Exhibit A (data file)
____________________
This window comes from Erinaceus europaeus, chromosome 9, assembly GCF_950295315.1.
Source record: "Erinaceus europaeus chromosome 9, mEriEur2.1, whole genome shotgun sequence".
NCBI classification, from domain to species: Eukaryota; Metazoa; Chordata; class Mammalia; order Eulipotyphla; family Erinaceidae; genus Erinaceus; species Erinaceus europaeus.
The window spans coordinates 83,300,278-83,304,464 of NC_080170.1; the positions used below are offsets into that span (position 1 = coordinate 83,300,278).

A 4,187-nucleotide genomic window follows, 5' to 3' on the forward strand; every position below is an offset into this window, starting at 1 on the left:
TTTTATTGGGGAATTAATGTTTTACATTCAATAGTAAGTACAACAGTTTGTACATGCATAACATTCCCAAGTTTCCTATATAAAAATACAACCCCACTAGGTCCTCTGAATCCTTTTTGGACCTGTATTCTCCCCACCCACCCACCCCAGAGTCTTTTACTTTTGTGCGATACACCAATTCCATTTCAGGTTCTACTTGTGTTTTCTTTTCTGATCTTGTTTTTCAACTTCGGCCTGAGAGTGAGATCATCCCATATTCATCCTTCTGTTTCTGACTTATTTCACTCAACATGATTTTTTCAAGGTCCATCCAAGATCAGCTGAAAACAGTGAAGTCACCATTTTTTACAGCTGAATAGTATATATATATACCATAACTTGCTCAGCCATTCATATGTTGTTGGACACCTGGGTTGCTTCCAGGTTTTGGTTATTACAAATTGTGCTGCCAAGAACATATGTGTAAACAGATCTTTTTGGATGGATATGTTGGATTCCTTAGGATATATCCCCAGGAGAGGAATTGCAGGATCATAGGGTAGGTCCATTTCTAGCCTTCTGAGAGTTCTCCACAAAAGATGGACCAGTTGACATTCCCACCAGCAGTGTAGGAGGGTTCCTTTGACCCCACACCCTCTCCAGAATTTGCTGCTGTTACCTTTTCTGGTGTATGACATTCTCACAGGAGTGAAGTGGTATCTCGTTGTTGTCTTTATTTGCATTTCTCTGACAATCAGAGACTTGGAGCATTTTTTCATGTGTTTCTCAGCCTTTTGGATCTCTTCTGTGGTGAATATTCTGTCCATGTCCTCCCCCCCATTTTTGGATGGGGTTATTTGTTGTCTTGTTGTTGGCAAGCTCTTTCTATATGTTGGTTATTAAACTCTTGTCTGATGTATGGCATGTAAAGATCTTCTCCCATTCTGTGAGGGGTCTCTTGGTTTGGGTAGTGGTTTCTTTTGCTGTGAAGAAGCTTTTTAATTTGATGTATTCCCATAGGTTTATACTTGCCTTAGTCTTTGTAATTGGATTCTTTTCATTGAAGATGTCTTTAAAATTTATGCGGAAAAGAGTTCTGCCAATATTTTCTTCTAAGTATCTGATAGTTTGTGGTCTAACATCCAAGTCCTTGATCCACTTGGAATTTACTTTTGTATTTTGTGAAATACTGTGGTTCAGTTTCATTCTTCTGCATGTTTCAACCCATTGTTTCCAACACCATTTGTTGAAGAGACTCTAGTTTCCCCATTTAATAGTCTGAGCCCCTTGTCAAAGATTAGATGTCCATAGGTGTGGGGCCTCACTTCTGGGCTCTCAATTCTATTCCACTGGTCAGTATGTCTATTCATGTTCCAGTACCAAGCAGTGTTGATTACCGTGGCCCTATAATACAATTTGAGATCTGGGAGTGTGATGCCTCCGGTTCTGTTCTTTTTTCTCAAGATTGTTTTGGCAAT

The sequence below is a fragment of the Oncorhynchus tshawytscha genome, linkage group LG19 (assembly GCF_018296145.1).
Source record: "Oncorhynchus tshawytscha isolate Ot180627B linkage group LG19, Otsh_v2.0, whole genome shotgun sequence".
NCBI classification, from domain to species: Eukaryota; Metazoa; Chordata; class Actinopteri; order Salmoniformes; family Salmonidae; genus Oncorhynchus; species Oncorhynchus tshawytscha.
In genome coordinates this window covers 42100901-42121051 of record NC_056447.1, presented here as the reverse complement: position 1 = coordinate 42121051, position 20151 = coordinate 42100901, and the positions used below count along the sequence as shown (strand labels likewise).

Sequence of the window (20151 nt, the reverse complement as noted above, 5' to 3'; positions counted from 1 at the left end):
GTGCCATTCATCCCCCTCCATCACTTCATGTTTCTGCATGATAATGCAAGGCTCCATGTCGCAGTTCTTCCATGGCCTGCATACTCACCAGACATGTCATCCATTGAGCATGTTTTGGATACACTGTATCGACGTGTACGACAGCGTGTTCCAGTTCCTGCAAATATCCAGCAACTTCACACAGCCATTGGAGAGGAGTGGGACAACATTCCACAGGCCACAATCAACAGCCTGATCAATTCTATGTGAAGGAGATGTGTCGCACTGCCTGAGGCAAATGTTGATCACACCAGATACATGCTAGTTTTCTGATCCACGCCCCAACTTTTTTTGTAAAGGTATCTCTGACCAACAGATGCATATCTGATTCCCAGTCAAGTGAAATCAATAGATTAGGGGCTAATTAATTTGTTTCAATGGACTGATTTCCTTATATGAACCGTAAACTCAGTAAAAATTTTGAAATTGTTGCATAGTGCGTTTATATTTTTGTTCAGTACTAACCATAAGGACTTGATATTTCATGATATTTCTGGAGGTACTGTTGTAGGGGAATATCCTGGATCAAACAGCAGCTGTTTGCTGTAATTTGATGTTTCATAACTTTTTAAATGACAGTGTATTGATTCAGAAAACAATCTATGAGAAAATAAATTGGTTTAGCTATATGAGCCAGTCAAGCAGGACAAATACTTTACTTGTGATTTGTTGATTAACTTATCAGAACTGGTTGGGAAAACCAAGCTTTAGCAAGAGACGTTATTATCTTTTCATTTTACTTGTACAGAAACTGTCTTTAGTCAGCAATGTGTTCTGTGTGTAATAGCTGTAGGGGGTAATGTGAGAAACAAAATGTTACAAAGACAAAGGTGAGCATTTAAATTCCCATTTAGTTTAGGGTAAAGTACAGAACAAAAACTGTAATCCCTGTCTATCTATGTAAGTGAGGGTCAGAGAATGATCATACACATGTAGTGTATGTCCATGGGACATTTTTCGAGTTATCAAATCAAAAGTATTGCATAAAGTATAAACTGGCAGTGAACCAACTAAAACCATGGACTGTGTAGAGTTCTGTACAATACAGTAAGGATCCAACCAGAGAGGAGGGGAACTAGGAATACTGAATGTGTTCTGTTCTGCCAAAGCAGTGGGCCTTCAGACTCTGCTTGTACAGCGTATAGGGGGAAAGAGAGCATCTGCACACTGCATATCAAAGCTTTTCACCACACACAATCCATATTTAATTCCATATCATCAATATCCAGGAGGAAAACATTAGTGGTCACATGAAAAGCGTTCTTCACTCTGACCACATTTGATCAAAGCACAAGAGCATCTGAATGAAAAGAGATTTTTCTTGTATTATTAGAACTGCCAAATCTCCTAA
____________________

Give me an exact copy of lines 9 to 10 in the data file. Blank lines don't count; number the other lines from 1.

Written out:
NCBI classification, from domain to species: Eukaryota; Metazoa; Chordata; class Actinopteri; order Salmoniformes; family Salmonidae; genus Oncorhynchus; species Oncorhynchus tshawytscha.
In genome coordinates this window covers 42100901-42121051 of record NC_056447.1, presented here as the reverse complement: position 1 = coordinate 42121051, position 20151 = coordinate 42100901, and the positions used below count along the sequence as shown (strand labels likewise).